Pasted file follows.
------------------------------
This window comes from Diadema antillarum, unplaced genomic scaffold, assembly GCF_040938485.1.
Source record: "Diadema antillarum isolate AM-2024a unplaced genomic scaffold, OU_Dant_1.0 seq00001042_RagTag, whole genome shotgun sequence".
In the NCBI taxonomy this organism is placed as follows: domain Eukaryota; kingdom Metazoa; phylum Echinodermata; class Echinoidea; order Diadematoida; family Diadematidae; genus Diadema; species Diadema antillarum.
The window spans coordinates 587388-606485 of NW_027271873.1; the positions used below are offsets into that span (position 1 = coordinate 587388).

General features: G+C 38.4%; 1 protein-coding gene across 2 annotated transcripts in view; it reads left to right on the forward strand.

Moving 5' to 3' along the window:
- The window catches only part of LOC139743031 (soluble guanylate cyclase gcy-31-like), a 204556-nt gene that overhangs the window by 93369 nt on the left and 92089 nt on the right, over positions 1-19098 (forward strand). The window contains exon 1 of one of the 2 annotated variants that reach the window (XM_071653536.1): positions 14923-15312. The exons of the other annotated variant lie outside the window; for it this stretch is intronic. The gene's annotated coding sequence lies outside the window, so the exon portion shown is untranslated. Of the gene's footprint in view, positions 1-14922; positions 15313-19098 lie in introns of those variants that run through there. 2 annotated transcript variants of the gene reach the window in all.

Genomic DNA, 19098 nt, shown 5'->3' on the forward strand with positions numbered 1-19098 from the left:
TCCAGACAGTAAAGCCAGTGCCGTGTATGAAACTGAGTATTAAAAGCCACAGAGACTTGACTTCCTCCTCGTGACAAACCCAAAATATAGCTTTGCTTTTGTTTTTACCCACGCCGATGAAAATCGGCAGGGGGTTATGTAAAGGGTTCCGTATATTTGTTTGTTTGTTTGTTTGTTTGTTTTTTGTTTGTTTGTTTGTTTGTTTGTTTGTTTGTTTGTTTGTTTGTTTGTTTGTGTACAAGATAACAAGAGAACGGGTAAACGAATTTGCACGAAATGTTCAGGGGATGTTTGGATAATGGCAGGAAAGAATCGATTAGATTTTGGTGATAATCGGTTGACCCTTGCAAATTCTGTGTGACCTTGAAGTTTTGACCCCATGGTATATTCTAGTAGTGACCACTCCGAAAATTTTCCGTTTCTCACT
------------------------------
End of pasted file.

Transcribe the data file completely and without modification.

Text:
This window comes from Diadema antillarum, unplaced genomic scaffold, assembly GCF_040938485.1.
Source record: "Diadema antillarum isolate AM-2024a unplaced genomic scaffold, OU_Dant_1.0 seq00001042_RagTag, whole genome shotgun sequence".
In the NCBI taxonomy this organism is placed as follows: domain Eukaryota; kingdom Metazoa; phylum Echinodermata; class Echinoidea; order Diadematoida; family Diadematidae; genus Diadema; species Diadema antillarum.
The window spans coordinates 587388-606485 of NW_027271873.1; the positions used below are offsets into that span (position 1 = coordinate 587388).

General features: G+C 38.4%; 1 protein-coding gene across 2 annotated transcripts in view; it reads left to right on the forward strand.

Moving 5' to 3' along the window:
- The window catches only part of LOC139743031 (soluble guanylate cyclase gcy-31-like), a 204556-nt gene that overhangs the window by 93369 nt on the left and 92089 nt on the right, over positions 1-19098 (forward strand). The window contains exon 1 of one of the 2 annotated variants that reach the window (XM_071653536.1): positions 14923-15312. The exons of the other annotated variant lie outside the window; for it this stretch is intronic. The gene's annotated coding sequence lies outside the window, so the exon portion shown is untranslated. Of the gene's footprint in view, positions 1-14922; positions 15313-19098 lie in introns of those variants that run through there. 2 annotated transcript variants of the gene reach the window in all.

Genomic DNA, 19098 nt, shown 5'->3' on the forward strand with positions numbered 1-19098 from the left:
TCCAGACAGTAAAGCCAGTGCCGTGTATGAAACTGAGTATTAAAAGCCACAGAGACTTGACTTCCTCCTCGTGACAAACCCAAAATATAGCTTTGCTTTTGTTTTTACCCACGCCGATGAAAATCGGCAGGGGGTTATGTAAAGGGTTCCGTATATTTGTTTGTTTGTTTGTTTGTTTGTTTTTTGTTTGTTTGTTTGTTTGTTTGTTTGTTTGTTTGTTTGTTTGTTTGTTTGTGTACAAGATAACAAGAGAACGGGTAAACGAATTTGCACGAAATGTTCAGGGGATGTTTGGATAATGGCAGGAAAGAATCGATTAGATTTTGGTGATAATCGGTTGACCCTTGCAAATTCTGTGTGACCTTGAAGTTTTGACCCCATGGTATATTCTAGTAGTGACCACTCCGAAAATTTTCCGTTTCTCACT